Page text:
Freeport Fire Department History
When the Civil War took many of the young men away from Freeport, recent German immigrants organized a volunteer army to serve Freeport. In 1866, Freeport voters defeated a measure to add a steamer to the fire fleet. A year later the City bought one anyway. It arrived August 30, 1867 and Steamer No. 1 Company was organized. Later, an engine house was built on the corner of West Stephenson Street and Walnut Avenue, which served the department well from 1868-1898.
Another steamer was purchased in the mid 1870s, and by 1881 there were 34 volunteer firemen. It was decided that it was time to support a paid fire department, so in 1883 John F. Rodemeier became the City's first paid fire chief. A quote from the book "Illustrated Freeport" in 1896 said, "Freeport can justly boast of a very efficient fire department and the fire loss is smaller in this city than in any city of its size in the country."
In 1899, the present City Hall building was erected. The fire department was housed in the lower level of the building, along with the police station, the city jail, administrative offices, and the public library. When the architect of the new building, D.S. Schureman, requested that his name be put on the cornerstone of the building, city officials refused. Later, Schureman arrived at the suggestion that the new building, which would also serve as the library, should don names of figures famous in literature and science on its exterior, and city officials thought it a grand idea. Only later, when they realized that the first letters of the following inscribed names: Dante, Shakespeare, Spencer, Chaucer, Homer, Uhland, Rabelais, Emerson, Milton, Addison, and Newton, actually spelled "D.S. Schureman," did they realize they had been had, much to the amusement of the rest of the City. The names can still be viewed on the upper reaches of the building today.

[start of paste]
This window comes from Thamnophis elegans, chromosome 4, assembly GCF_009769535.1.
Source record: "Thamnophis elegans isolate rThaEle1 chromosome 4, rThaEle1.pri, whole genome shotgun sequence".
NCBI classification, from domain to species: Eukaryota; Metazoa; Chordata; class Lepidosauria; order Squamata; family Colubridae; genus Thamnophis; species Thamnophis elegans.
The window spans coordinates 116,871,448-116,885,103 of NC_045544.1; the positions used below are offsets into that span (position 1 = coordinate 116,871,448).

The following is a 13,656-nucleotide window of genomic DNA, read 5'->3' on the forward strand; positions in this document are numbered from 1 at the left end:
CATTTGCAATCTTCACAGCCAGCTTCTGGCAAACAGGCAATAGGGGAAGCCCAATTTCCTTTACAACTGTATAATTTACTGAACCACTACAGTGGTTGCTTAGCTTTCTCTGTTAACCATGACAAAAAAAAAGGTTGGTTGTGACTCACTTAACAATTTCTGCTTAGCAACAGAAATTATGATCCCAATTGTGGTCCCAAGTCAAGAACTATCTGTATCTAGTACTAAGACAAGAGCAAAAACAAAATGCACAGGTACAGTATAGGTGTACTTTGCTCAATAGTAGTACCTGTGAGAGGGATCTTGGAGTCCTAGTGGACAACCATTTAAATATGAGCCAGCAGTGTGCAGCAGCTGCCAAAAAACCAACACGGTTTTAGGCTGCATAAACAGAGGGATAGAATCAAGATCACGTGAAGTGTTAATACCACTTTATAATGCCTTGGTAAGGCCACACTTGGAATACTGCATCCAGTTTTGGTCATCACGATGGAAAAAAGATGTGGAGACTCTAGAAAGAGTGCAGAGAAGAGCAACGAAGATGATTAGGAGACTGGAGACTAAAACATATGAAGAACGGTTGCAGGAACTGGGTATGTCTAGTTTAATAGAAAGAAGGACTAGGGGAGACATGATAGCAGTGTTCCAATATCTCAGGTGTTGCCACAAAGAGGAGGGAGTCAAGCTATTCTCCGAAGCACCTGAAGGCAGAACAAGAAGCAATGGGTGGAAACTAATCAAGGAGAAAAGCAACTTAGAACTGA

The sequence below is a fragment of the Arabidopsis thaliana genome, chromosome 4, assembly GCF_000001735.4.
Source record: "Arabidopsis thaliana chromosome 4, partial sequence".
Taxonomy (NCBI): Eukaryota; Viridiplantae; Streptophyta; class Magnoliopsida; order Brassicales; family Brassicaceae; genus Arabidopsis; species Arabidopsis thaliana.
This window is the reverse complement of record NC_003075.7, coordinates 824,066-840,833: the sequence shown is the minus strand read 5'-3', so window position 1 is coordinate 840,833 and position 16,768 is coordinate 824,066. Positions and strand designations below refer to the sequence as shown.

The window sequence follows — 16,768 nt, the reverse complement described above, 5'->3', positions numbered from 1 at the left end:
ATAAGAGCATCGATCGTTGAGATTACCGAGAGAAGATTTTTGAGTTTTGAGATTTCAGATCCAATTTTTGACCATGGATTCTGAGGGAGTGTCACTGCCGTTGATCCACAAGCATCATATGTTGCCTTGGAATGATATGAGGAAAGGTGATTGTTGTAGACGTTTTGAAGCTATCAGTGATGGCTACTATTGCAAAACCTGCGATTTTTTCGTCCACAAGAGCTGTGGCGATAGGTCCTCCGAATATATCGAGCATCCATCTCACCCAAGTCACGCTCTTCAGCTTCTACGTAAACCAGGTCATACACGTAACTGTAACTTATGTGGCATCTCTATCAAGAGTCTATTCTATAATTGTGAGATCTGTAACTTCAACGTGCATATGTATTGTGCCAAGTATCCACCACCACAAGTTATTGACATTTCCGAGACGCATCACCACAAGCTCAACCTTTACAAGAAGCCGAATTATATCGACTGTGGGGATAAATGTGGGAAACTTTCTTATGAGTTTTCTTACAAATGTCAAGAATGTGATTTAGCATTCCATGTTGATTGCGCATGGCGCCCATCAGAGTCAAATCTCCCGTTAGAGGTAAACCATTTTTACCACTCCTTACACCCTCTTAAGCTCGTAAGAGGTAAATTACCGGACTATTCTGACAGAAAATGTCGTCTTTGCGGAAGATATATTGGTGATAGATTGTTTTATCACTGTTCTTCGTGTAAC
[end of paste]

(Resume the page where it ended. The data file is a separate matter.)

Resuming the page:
In 1913, the council passed a resolution to renumber houses on certain streets in order to assist the fire department in answering calls. The fire department also retired two fire horses, Dick and Cap, 25 and 18 years old respectively. They were replaced by the first motorized fire engines which served at both the City Hall and Adams Avenue stations. The Lincoln Boulevard station retired its horses in 1919 and made the switch to a motorized fire protection.
During the Glen F. Kunkle administration, which lasted from 1949 until 1961, the City bought an ambulance to be operated and maintained by the Fire Department for emergency service to residents. Following Kunkle in the office of the Mayor was Joe D. Shelly (1961-1969), under whose administration the current Park Boulevard location of Fire Station No. 1, was purchased.
The current locations of the City's three Fire Stations are much the same as they were years before. Station No. 2 on Adams Avenue was built in 1892, as a two-story brick building, in which resided four men, a hose wagon and a team of horses. The current structure was built upon the same site in 1859. Current Station No. 1 was originally called Station No. 3, and resides in basically the same location as it did in the early days of the City of Freeport. Today's Station No. 3 was originally located in the City Cemetery, and assumed its present location on IL 26 South of Freeport in 1976.
As it did in 1970, the City Fire Department currently consists of 48 paid fire professionals, employed "24 on, 48 off," excepting the Fire Chief, Deputy Chief, and Fire Inspector. The department engages in many public service programs and has added Hazardous Material Response to its list of duties.
Information contained in this brief Fire Department history has been obtained from various members of the community and Fire Department as well as the History of Stephenson County 1970, published in 1972 by Kable Printing of Mt. Morris, Illinois and the County of Stephenson.
Freeport City Hall